Specifications (as tested): 2x 2.0 GHz Xeon processors; 512 MB PC800 RDRAM; 2 x 40 GB ATA-100 hard drives; 48X IDE CD-ROM and 24X/10X/40X CD-RW; Nvidia Quadro7 700XGL graphics card
Pros: Excellent price for a powerhouse machine; works out-of-the-box with Red Hat 7.3 drivers; plenty of expansion space for storage and cards
Cons: Mini-tower chassis is huge; cover is hard to close
Until a few months ago, my personal Linux software development workstation was an old HP server, with dual 600 MHz Pentium III processors, three 18 GB SCSI hard drives, half a gig of memory, and a copper gigabit NIC. For years, I’ve reused old servers as desktop machines because I wanted the extra power and reliability that a server-class platform offered. Now, for the first time in at least five years, I’m back to a desktop machine: Dell’s Precision 530n Workstation, with dual 2.0 GHz Intel Xeon processors. When I got it, it was the first desktop (that I knew of) to offer that kind of power — and I’ve never looked back.
First, the tech specs. The Dell 530n has two Intel Pentium 4 Xeon processors, a 400 MHz front-side bus, a 256 KB L2 cache, and what Intel calls “Hyper-Threading” — each processor offers a limited version of parallel processing, making each processor look like two separate processors to a compatible operating system. For example, Red Hat Linux 7.3 thinks that this dual-processor box is a four-way workstation! (It really isn’t.) Despite the hyper-threading, each processor only has a single L1 and L2 cache. Still, it’s pretty neat.
For storage, the computer has two integrated disk controllers, one for ATA-100 (“IDE”) hard drives, the other for Ultra-160 SCSI. Dell also offers a variety of RAID controllers, and even an Ultra320 SCSI controller.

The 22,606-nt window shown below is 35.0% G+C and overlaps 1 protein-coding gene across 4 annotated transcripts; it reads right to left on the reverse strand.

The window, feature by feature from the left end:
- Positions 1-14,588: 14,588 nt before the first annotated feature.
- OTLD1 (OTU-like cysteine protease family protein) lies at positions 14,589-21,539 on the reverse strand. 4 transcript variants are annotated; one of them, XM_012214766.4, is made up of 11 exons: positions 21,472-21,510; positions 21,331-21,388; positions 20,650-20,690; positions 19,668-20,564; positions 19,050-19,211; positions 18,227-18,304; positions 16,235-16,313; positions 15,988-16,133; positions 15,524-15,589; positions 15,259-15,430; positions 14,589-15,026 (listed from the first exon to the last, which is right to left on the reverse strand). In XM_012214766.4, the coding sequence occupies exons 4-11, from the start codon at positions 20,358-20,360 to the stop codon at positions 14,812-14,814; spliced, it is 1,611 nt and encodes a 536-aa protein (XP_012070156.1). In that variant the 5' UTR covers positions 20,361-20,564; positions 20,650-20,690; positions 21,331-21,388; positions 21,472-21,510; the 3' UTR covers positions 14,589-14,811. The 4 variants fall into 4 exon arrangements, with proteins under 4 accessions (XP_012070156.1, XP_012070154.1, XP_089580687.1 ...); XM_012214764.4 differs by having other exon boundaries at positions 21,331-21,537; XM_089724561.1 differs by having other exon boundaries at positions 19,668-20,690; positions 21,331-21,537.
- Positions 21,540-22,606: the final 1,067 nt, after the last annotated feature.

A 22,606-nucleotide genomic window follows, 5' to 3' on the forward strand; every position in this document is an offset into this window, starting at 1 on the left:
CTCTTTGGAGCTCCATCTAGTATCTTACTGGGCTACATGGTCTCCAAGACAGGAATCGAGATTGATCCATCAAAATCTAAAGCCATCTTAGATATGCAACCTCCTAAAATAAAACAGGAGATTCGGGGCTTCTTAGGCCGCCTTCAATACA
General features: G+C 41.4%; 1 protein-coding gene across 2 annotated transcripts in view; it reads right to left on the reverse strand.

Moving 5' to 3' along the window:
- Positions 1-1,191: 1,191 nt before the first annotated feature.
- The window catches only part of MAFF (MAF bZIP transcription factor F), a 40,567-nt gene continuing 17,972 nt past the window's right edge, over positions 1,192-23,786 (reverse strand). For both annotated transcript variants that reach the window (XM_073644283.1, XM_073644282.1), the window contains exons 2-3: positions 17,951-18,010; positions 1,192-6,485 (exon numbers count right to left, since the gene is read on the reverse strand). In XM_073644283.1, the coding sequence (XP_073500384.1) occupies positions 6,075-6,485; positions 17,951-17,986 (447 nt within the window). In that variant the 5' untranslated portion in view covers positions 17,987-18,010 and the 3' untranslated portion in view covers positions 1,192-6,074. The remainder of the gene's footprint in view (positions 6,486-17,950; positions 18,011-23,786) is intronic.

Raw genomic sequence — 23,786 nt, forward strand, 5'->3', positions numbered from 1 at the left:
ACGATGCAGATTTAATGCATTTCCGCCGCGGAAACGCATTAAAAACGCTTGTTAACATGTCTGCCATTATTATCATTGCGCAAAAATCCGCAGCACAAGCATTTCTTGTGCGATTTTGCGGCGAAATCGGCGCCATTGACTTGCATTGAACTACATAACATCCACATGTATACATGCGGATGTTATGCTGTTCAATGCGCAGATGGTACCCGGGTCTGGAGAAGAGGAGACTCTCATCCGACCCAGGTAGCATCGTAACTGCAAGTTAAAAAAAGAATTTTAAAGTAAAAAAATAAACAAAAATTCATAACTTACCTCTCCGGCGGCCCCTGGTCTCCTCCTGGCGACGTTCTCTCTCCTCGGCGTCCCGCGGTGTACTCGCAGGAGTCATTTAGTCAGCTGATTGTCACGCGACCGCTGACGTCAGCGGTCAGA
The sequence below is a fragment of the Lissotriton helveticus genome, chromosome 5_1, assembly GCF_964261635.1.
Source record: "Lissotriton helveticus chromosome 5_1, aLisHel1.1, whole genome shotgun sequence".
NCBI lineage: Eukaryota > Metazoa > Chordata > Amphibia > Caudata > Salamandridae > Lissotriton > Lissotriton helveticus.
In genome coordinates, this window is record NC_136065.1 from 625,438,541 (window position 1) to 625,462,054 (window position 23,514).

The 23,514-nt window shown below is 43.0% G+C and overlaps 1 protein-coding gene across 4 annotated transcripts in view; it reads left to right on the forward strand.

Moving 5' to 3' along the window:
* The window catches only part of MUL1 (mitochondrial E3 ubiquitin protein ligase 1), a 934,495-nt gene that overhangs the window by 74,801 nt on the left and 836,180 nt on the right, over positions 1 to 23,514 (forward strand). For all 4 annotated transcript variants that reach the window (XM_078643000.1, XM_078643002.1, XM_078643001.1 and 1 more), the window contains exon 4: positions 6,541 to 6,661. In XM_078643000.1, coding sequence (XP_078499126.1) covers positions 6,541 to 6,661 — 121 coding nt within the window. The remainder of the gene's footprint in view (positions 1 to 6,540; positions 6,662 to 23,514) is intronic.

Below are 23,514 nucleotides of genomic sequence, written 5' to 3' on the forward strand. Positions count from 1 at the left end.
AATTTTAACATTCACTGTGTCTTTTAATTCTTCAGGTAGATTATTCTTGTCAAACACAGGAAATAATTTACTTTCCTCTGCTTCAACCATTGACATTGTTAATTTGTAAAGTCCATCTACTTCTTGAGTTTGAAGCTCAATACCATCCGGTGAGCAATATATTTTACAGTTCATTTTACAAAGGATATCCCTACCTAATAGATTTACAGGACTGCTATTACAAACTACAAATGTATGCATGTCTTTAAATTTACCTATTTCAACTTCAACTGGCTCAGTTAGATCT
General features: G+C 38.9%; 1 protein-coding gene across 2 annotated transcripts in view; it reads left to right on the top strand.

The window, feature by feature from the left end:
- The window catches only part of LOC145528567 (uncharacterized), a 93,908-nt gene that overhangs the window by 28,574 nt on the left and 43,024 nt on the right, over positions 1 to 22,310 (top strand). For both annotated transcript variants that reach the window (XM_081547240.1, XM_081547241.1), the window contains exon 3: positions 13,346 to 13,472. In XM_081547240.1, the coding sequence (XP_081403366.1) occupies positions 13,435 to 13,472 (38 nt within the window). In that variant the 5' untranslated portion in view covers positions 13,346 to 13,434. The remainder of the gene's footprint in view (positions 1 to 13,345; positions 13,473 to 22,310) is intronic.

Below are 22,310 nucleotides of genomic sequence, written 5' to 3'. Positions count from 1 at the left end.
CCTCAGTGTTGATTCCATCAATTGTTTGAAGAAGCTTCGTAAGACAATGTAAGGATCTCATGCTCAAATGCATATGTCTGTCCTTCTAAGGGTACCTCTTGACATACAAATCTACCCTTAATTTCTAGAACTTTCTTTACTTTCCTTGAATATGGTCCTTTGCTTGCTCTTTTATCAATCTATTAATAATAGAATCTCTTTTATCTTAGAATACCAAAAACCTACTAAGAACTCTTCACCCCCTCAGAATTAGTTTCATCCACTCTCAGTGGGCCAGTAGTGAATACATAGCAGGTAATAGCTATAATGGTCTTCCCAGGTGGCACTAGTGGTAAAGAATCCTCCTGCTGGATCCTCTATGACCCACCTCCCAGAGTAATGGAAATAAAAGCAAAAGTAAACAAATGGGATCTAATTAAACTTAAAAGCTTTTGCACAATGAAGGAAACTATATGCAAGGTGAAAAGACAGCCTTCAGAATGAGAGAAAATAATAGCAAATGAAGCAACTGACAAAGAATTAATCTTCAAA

There are three 3.5-inch hard drive bays inside the computer chassis, and three half-height 5.25-inch bays. I’ve set up my system with two 40 GB ATA-100 hard drives on one ATA-100 bus, and two half-height optical drives from Dell, one a CD-ROM reader, the other a CD-RW drive, on the second ATA-100 bus. A half-height bay is still unused. I also configured the box with 512 MB of PC800 RDRAM.
There’s also plenty of room for expansion. The system has three 32-bit 33 MHz PCI slots, two 64-bit 66 MHz PCI slots, and one 4x AGP slot for a graphics card. The only slot I’ve used so far is the AGP slot, which has a nice Nvidia Quadro4 700XLGL board with 64 MB memory.
Red Hat Linux 7.2 installed fine on the machine — all the drivers were there, including the drivers for the integrated 3Com 10/100 NIC and Nvidia display card. After Red Hat 7.3 came out, the upgrade went very smoothly. USB support was fine, working out-of-the-box with my Microsoft USB-based Trackball Optical pointing device.
Dell built in some nice touches, too. For example, the precision 530n has two USB and one IEEE 1394 FireWire connectors on both the front and rear of the computer, and all can be used simultaneously. There’s also a headphone jack on the front of the workstation.
What don’t I like about the Precision 530n? Really only one thing: although Dell calls it a mini-tower, it’s HUGE. It’s bigger than many of my pedestal servers, at 20 inches tall, 9 inches wide, and 19 inches deep. Don’t even think about putting it on your desktop. The case is funny, too. The plastic cover is hinged to make it easy to access the components without having to remove screws or mess with sheet metal — but it’s hard to relatch. Worse, there’s a removable plastic air deflector inside the computer that’s easy to take out, but seemingly impossible to replace correctly. I only hope it’s doing its job.
Bottom Line: Buy
Beyond some minor physical imperfections, I’m very pleased. And I’m even more pleased with the price.
The base price for this model, with one 1.8 GHz Xeon processor, 128 MB RAM, and one 20 GB hard drive, is $1,449; the dual-processor, dual-drive, dual-CD-ROM, 512 MB RAM system reviewed here priced out at $3,040. That’s with three-year, next-day, on-site service, too.
Take the time to price out the same system with both Windows and Linux. Dell occasionally offers rebates on certain models. In some cases, the same hardware bundled with Windows instead of Linux is cheaper. Unfair? Perhaps. But at least Dell is one manufacturer that gives you Linux as an option.
Alan Zeichick is principal analyst at Camden Associates. You can reach him at email@example.com.
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